GHD treatment can cost up to $40,000 a year, with treatments generally lasting through puberty. My treatment began at age 3 and lasted for 12 years. That’s a rough cost of $480,000. While some amount may be covered by insurance, Duck says, with increasing co-pays and deductibles, the burden can be onerous.
My parents don’t regret spending the money, as I’m sure many other parents wouldn’t. But that’s a lot of dough to fork over for treatment of a deficiency that isn’t life threatening. That’s why a better diagnosis is necessary to avoid unnecessary and costly treatment for those who are simply late bloomers.
The tests Duck gave me revealed that I was not lacking in growth hormones, but instead, incapable of sending out the hormone that releases the proper hormones. For growth hormones to head to the liver and make IGF1, the brain’s hypothalamus needs to send a growth hormone-releasing hormone (GHRH) to the pituitary gland.
I was lucky because back in 1998, when my treatment began, the FDA allowed a drug called GHRH to be administered. I was given the drug for two years, and during that time, I grew as expected.
“The amount of first-year growth depends on factors such as age when the treatment begins, the amount of milligrams given per dose and how often each dose is given,” Duck says.
I grew an average of 3.5 inches a year, but two years after my GHRH treatment began, the FDA took it off the market. Duck then gave me the standard GHD injections, and my growth remained steady. By the time I was 15, I was 5’5”. Every kid reaches a growth plateau, and that was mine. I was taken off the hormones and grew another inch.
Reaching to the Revolution
We don’t know whether I reached 5’6” instead of 4’6” because of the treatments. Maybe I was just a late bloomer. No one else in my family was treated for GHD. But because there are not yet the genetic testing capabilities to provide certain results, many parents are spending $40,000 a year to get their kids growing.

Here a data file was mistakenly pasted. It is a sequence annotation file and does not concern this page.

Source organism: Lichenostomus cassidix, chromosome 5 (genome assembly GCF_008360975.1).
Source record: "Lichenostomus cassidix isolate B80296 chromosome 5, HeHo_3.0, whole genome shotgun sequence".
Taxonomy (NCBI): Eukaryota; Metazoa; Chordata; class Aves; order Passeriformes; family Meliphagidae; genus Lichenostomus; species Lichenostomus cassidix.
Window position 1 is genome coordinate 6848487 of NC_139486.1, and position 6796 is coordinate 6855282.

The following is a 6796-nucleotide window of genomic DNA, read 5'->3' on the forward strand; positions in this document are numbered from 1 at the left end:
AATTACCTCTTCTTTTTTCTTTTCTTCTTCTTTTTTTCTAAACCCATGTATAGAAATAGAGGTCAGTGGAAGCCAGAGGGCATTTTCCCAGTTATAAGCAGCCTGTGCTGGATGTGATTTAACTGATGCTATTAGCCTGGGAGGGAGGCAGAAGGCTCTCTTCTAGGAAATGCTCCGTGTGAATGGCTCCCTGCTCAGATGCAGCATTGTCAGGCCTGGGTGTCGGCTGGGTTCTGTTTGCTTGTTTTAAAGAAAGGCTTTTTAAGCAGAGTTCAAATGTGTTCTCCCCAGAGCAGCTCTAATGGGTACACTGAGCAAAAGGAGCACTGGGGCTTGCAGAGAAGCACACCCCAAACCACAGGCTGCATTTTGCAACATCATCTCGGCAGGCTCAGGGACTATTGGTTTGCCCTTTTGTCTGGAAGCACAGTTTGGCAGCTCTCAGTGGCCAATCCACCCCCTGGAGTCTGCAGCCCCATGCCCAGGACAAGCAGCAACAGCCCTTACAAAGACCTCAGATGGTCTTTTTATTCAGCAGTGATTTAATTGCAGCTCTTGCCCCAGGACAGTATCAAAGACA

Duck says that growth hormone treatment nowadays is no different than it was when I was young. “The only difference,” he says, “is that they’ve placed more emphasis not on the treatment itself, but in making the diagnosis.”
A better genetic test is needed. “Right now, it’s very expensive, and we don’t yet know all the genes we want to test for,” he says.
By analyzing someone’s genetic composition, pediatric endocrinologists would be able to more accurately determine whether a kid has GHD or is just a late bloomer, thus saving families hundreds of thousands of dollars in unnecessary medical expenses. Duck says that genetic testing will lead to kids getting treated sooner and better, and that it will make the entire process a better experience for patients and their families.
“Genetic analysis,” Duck says, “is going to revolutionize every aspect of medicine.”
Students’ issues can be hard to detect By Megy Karydes Cheri Easterwood first noticed one of her
By Nancy Maes Pesticides seem necessary to keep the home free from ants, cockroaches and other
What Doctors Know Source: U.S. Centers for Disease Control and Prevention Pneumonia puts thousands of young children
By Megy Karydes Kaitie Mayberry Hauser wasn’t overly concerned when she felt a migraine coming on
By Sue Hubbard, M.D., www.kidsdr.com When your child is sick, do you know the best uses